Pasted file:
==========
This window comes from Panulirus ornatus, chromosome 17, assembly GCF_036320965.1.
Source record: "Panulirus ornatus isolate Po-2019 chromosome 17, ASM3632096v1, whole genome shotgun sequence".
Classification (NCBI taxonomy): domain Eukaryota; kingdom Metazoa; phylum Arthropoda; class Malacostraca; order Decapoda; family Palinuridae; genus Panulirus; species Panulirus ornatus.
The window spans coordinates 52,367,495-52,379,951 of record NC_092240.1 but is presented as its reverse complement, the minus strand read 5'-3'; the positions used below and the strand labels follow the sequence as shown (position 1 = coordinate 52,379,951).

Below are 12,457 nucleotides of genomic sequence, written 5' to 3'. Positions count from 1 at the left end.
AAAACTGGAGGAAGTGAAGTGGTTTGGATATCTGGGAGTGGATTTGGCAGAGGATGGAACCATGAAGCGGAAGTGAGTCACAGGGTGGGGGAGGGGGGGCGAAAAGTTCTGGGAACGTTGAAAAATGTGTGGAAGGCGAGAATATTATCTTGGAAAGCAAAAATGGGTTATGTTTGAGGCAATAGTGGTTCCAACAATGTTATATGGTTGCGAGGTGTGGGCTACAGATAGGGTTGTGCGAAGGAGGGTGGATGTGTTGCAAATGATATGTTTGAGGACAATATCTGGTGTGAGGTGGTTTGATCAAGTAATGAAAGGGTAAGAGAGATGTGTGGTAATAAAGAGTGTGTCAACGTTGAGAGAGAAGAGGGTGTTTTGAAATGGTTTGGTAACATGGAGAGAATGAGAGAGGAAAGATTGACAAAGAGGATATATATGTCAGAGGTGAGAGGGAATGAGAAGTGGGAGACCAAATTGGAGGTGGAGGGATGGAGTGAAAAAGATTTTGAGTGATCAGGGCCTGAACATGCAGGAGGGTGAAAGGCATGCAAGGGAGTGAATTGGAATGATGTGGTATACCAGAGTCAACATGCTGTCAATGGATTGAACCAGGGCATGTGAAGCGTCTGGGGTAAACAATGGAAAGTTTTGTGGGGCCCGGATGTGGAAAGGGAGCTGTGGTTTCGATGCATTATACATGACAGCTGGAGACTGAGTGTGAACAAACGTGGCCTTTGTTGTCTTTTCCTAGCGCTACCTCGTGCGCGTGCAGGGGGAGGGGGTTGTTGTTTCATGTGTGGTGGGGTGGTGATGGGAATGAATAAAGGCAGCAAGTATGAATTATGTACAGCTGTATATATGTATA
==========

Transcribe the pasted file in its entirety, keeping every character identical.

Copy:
This window comes from Panulirus ornatus, chromosome 17, assembly GCF_036320965.1.
Source record: "Panulirus ornatus isolate Po-2019 chromosome 17, ASM3632096v1, whole genome shotgun sequence".
Classification (NCBI taxonomy): domain Eukaryota; kingdom Metazoa; phylum Arthropoda; class Malacostraca; order Decapoda; family Palinuridae; genus Panulirus; species Panulirus ornatus.
The window spans coordinates 52,367,495-52,379,951 of record NC_092240.1 but is presented as its reverse complement, the minus strand read 5'-3'; the positions used below and the strand labels follow the sequence as shown (position 1 = coordinate 52,379,951).

Below are 12,457 nucleotides of genomic sequence, written 5' to 3'. Positions count from 1 at the left end.
AAAACTGGAGGAAGTGAAGTGGTTTGGATATCTGGGAGTGGATTTGGCAGAGGATGGAACCATGAAGCGGAAGTGAGTCACAGGGTGGGGGAGGGGGGGCGAAAAGTTCTGGGAACGTTGAAAAATGTGTGGAAGGCGAGAATATTATCTTGGAAAGCAAAAATGGGTTATGTTTGAGGCAATAGTGGTTCCAACAATGTTATATGGTTGCGAGGTGTGGGCTACAGATAGGGTTGTGCGAAGGAGGGTGGATGTGTTGCAAATGATATGTTTGAGGACAATATCTGGTGTGAGGTGGTTTGATCAAGTAATGAAAGGGTAAGAGAGATGTGTGGTAATAAAGAGTGTGTCAACGTTGAGAGAGAAGAGGGTGTTTTGAAATGGTTTGGTAACATGGAGAGAATGAGAGAGGAAAGATTGACAAAGAGGATATATATGTCAGAGGTGAGAGGGAATGAGAAGTGGGAGACCAAATTGGAGGTGGAGGGATGGAGTGAAAAAGATTTTGAGTGATCAGGGCCTGAACATGCAGGAGGGTGAAAGGCATGCAAGGGAGTGAATTGGAATGATGTGGTATACCAGAGTCAACATGCTGTCAATGGATTGAACCAGGGCATGTGAAGCGTCTGGGGTAAACAATGGAAAGTTTTGTGGGGCCCGGATGTGGAAAGGGAGCTGTGGTTTCGATGCATTATACATGACAGCTGGAGACTGAGTGTGAACAAACGTGGCCTTTGTTGTCTTTTCCTAGCGCTACCTCGTGCGCGTGCAGGGGGAGGGGGTTGTTGTTTCATGTGTGGTGGGGTGGTGATGGGAATGAATAAAGGCAGCAAGTATGAATTATGTACAGCTGTATATATGTATA